With the advent of ALMA, complete surveys of gas and dust in protoplanetary disks are being carried out in different star forming regions. In particular, continuum emission is used to trace the large (mm-sized) dust grains and CO isotopologues are observed in order to trace the bulk of the gas. The attempt is to simultaneously constrain the gas and dust disk mass as well as the gas/dust mass ratio. In this work the observations from the Lupus disk survey have been analyzed with thermo-chemical disk models, including radiative transfer, CO isotope-selective processes and freeze-out. We find that CO-based gas masses are very low, often smaller than 1MJ. Moreover, gas/dust mass ratios are much lower than value of 100 found in the ISM, being mainly between 1 and 10. This result can be interpreted either as rapid loss of gas, or as a chemical effect removing carbon from CO and locking it into more complex molecules or in larger bodies. Current data cannot distinguish between the two scenarios (except for sources with detected HD lines), but future observations of e.g. [CI] and hydrocarbon lines will help to calibrate CO-based gas masses and to constrain disk gas masses.
A key parameter governing the secular evolution of protoplanetary disks is their outer radius. In this paper, the feedback of realistic dust grain size distributions onto the gas emission is investigated. Models predict that the difference of dust and gas extents as traced by CO is primarily caused by differences in the optical depth of lines vs continuum. The main effect of radial drift is the sharp decrease in the intensity profile at the outer edge. The gas radial extent can easily range within a factor of 2 for models with different turbulence. A combination of grain growth and vertical settling leads to thermal de-coupling between gas and dust at intermediate scale-heights. A proper treatment of the gas thermal structure within dust gaps will be fundamental to disentangle surface density gaps from gas temperature gaps.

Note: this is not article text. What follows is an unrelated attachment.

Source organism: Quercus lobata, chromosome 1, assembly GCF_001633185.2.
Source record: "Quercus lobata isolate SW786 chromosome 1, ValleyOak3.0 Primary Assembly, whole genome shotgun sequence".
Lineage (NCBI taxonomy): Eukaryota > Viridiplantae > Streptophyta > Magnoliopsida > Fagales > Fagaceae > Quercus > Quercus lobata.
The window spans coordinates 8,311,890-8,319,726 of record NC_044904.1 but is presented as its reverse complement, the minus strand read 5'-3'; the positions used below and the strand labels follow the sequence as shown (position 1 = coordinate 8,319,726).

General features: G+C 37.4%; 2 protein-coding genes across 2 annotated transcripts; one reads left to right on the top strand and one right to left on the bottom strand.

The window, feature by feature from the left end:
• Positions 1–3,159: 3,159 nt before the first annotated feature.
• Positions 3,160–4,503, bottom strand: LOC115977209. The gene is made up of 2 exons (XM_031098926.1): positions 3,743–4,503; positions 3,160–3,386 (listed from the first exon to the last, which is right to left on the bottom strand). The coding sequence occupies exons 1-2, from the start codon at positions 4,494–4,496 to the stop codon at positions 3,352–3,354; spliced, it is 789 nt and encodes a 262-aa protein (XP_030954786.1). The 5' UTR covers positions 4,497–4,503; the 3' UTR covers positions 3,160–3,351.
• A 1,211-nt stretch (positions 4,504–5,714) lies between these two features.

I review massive star formation in our Galaxy, focussing on initial conditions in Infrared Dark Clouds (IRDCs), including the search for massive pre-stellar cores (PSCs), and modeling of later stages of massive protostars, i.e., hot molecular cores (HMCs). I highlight how developments in astrochemistry, coupled with rapidly improving theoretical/computational and observational capabilities are helping to improve our understanding of the complex process of massive star formation.
The overall goal of the ESA Rosetta mission was to help decipher the origin and evolution of our solar system. Looking at the chemical composition of comet 67P/Churyumov-Gerasimenko is one way of doing this. The amount of very volatile species found and the insight into their isotopic abundances show that at least some presolar ice has survived the formation of the solar system. It shows that the solar nebula was not homogenized in the region where comets formed. The D/H ratio in water furthermore indicates that Jupiter family comets and Oort cloud comets probably formed in the same regions and their difference is then purely due to their different dynamical history. The organics found in 67P are very diverse, with abundant CH- and CHO- bearing species. Sulphur bearing species like S3 and S4 and others show evidence of dust grain chemistry in molecular clouds.
The level of isotopic fractionation in molecules provides insights into their formation environments and how they formed. In this article, we review hydrogen and nitrogen isotopic fractionation in low-mass star-forming regions. Interstellar molecules are significantly enriched in deuterium. The importance of the nuclear spin states of light species on deuterium fractionation and the usefulness of singly and doubly deuterated molecules as chemical tracers are discussed. Observations have revealed that molecules in prestellar cores are enriched in or depleted in 15N depending on molecules. Compared with deuterium fractionation chemistry, our understanding of 15N fractionation chemistry is not well established. We briefly discuss potential 15N fractionation routes, i.e., isotopic-exchange reactions and isotopic selective photodissociation of N2. In addition, the selective freeze-out of 15N atoms onto dust grains around the transition between N atoms and N2 is discussed as a potential mechanism that causes the depletion of 15N in the gas phase.